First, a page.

The 1729 Fulham Toll Bridge

From the time of the Norman Conquest, and possibly even earlier a ferry has been known to operate between the settlements of Fulham on the north bank of the River Thames and Putney on the south bank. The service was leased to the Ferrymen by the Bishop of London who resided at Fulham Palace and the Lord of the Manor of Wimbledon.

In 1671 and 1688 plans to construct a bridge over the Thames linking Fulham with Putney were rejected by Parliament. However, an Act of Parliament in 1724 sanctioned the building of the Fulham Toll Bridge. The Act also stipulated that: ‘The sum of £62 was directed to be divided annually between the widows and children of the poor watermen of Fulham and Putney, as a recompense to their fraternity, who, upon the building of the bridge, were constrained from plying upon Sundays.’

Completed in November 1729, and constructed of timber at a cost of £23,975 by Thomas Phillips, a master carpenter to a design by the architect Sir Jacob Ackworth. The bridge was some 786ft (240m) in length with a 24ft (7.3m) wide carriageway. On either side of the carriageway and at regular intervals were tri-angular recesses to safeguard pedestrians from passing traffic. There were 26 openings and locks. The larger central opening was known as Walpole’s Lock; presumably named in honour of Sir Robert Walpole who was instrumental in supporting the Fulham Bridge Bill. Positioned at either end of the bridge were the toll houses, each manned by two toll collectors. Spanning the roadway, the Fulham toll house by all accounts appeared to be an impressive looking structure.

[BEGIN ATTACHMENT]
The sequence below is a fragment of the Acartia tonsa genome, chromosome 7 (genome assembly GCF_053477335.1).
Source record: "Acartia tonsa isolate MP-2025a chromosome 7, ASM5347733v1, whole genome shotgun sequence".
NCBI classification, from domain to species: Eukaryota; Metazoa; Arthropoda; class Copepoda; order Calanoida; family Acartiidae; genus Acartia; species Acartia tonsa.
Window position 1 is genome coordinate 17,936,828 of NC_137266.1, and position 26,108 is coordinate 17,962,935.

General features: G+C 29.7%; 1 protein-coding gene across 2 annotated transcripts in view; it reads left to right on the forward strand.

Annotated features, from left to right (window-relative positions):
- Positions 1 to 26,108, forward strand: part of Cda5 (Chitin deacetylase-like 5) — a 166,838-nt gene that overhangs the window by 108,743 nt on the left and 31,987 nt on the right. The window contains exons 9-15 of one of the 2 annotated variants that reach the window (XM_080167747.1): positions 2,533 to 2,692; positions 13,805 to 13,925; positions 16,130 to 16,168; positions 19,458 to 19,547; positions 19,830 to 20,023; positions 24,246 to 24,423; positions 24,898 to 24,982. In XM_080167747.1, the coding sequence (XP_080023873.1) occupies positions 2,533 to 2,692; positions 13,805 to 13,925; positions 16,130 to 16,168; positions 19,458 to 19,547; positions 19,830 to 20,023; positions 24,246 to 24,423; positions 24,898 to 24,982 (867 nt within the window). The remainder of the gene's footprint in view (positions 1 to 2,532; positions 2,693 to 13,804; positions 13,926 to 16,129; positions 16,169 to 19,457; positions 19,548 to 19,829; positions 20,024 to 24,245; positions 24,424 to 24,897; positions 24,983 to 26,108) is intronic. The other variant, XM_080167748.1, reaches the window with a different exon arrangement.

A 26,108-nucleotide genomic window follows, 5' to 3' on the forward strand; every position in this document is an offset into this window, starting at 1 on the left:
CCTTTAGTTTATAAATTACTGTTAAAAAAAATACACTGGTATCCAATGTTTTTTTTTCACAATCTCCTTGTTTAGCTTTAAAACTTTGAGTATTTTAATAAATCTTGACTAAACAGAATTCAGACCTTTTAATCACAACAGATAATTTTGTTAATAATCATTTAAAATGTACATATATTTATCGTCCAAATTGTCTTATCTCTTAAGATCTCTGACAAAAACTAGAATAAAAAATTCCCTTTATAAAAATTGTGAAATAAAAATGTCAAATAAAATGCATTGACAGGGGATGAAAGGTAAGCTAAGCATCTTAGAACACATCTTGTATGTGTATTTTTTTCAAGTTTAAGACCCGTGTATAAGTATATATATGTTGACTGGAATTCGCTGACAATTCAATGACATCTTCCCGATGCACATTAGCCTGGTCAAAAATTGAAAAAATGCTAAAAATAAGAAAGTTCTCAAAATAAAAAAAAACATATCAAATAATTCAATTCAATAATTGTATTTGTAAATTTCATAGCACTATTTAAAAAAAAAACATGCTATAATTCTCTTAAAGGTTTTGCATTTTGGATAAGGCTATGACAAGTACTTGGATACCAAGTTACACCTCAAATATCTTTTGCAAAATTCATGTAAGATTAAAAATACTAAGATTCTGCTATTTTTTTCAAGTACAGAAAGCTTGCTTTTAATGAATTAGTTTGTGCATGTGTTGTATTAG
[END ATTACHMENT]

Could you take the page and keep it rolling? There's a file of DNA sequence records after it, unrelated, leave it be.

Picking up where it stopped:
The 1886 Putney Bridge

In the early 1880s it was decided that a new bridge should replace the Fulham Toll Bridge. Sir Joseph Bazalgette was responsible for the design of the new bridge. Putney Bridge, constructed of granite and comprising of five arches. Realigned away from the old bridge, it followed the line of the former Chelsea Waterworks Company 1855 aqueduct that bridged the river. Major alterations were made to the foreshore and area of land close to All Saints Church, Fulham during the construction. On completion of the new bridge, the old wooden bridge and aqueduct were demolished. In 1933 due to the increase in road traffic the down-side of the bridge was widened.

TDP FROG Discoveries at Putney and Fulham


In 2009, recording work carried out by FROG teams uncovered the remains of red brick structures on the Putney foreshore and also at the Carrera Wharf on the Fulham foreshore. It is thought that both these structures were the remains of the two toll houses on the old Fulham Toll Bridge.